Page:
Social Policy & Politics Program | Graphic

Independents Dominate Skyline in 2012

by Lanae Erickson Hatalsky and Michelle Diggles, Ph. D

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The architecture of the American electorate has changed since the last Presidential election. The number of people who identify as an Independent has skyrocketed, and both parties have shed members. According to Pew, 38% of the country now consider themselves Independent—surpassing previous peaks in the early 1990s.

Public opinion polls and voter registration data all point to the same conclusion: the skyline this November could feature more Independent voters than we’ve seen in decades.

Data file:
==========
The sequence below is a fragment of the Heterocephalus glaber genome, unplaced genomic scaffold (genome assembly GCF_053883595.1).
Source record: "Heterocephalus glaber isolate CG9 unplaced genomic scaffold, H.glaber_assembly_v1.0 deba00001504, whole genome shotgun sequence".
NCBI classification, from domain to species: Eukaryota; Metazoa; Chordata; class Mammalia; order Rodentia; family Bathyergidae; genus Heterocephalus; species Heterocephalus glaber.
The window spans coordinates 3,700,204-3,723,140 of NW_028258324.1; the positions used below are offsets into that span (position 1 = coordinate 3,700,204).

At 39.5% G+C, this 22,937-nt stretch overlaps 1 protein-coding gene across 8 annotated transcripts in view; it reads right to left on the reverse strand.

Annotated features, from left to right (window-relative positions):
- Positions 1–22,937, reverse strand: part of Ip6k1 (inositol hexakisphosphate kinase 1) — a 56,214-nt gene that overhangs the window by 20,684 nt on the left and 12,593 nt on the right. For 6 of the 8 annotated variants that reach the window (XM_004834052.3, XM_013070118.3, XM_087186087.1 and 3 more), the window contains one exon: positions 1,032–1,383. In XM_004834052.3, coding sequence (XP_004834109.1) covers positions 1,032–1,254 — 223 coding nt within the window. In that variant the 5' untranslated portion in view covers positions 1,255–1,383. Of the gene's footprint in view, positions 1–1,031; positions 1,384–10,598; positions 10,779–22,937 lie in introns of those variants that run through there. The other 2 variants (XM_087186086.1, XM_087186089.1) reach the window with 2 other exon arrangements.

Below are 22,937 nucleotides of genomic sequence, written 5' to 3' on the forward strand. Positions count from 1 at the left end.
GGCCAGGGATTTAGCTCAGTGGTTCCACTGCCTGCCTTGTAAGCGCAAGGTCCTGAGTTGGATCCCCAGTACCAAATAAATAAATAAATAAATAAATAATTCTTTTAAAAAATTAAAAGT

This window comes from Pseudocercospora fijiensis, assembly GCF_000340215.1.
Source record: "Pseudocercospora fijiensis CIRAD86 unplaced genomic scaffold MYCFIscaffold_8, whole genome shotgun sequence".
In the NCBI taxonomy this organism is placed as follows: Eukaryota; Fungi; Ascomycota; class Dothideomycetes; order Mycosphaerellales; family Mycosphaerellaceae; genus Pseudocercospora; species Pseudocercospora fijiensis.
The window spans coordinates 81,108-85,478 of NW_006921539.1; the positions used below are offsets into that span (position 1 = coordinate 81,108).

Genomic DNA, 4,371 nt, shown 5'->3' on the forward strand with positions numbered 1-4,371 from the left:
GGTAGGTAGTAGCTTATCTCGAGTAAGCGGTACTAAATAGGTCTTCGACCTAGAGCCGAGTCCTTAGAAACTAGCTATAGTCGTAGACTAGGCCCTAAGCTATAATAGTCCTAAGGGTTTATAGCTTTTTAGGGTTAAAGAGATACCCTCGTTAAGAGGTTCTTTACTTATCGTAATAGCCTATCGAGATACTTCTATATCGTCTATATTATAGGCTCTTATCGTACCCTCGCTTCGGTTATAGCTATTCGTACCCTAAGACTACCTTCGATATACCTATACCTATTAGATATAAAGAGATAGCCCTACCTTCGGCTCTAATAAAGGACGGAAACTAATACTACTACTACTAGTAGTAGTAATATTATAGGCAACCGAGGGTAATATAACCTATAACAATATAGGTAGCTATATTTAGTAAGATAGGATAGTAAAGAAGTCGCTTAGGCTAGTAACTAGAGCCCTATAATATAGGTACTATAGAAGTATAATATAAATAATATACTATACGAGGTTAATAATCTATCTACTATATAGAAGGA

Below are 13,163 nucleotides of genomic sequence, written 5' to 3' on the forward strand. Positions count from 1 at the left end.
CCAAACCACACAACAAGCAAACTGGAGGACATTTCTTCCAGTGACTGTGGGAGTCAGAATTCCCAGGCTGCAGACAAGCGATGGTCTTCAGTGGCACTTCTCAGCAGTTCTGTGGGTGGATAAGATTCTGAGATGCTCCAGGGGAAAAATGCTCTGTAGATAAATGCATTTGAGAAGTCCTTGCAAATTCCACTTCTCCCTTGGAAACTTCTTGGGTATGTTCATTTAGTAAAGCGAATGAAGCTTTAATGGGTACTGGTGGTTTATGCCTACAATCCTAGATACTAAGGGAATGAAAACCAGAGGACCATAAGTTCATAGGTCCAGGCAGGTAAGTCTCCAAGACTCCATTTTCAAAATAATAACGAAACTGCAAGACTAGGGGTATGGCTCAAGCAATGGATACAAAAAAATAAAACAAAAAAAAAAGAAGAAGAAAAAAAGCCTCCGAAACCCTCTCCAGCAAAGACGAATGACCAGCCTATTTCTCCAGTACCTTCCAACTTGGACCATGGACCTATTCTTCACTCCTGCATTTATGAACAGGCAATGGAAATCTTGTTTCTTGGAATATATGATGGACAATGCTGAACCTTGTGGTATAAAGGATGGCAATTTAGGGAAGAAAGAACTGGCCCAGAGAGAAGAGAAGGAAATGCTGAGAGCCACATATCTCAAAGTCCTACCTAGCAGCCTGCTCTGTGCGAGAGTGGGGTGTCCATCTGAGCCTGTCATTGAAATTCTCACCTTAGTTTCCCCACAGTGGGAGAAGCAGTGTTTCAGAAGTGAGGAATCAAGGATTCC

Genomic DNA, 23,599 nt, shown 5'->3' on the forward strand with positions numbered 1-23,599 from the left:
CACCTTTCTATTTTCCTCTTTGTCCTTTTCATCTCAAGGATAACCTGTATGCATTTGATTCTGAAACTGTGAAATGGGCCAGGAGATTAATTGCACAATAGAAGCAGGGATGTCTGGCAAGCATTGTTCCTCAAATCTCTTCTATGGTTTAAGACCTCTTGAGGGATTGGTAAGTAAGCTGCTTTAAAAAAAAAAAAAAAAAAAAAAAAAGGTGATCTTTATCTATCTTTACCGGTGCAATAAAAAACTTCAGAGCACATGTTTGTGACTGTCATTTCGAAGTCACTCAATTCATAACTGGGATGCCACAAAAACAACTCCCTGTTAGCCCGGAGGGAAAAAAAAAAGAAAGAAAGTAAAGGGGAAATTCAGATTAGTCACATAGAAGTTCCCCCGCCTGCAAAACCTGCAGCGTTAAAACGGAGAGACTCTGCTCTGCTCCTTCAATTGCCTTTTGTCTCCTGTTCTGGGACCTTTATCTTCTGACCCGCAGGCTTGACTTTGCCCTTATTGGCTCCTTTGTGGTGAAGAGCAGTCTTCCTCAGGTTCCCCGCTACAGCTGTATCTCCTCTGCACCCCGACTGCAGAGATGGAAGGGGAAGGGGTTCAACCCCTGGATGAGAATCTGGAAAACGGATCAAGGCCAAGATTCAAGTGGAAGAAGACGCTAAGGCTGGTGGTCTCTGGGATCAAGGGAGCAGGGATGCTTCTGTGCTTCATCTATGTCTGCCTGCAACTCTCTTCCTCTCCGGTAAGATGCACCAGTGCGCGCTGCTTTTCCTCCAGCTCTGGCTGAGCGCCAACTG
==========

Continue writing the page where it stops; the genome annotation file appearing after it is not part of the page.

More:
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End Notes

1 Andrew Kohut, Carroll Doherty, Michael Dimock, and Scott Keeter, “Political Typology: Beyond Red v. Blue,” Report, Pew Research Center for the People & the Press, May 4, 2011, p. 22, Print.

2 Andrew Kohut, Carroll Doherty, Michael Dimock, and Scott Keeter, “Partisan Polarization Surges in Bush, Obama Years: Trends in American Values: 1987-2012,” Report, Pew Research Center for the People & the Press, June 4, 2012, pp. 13 and 168, Print.

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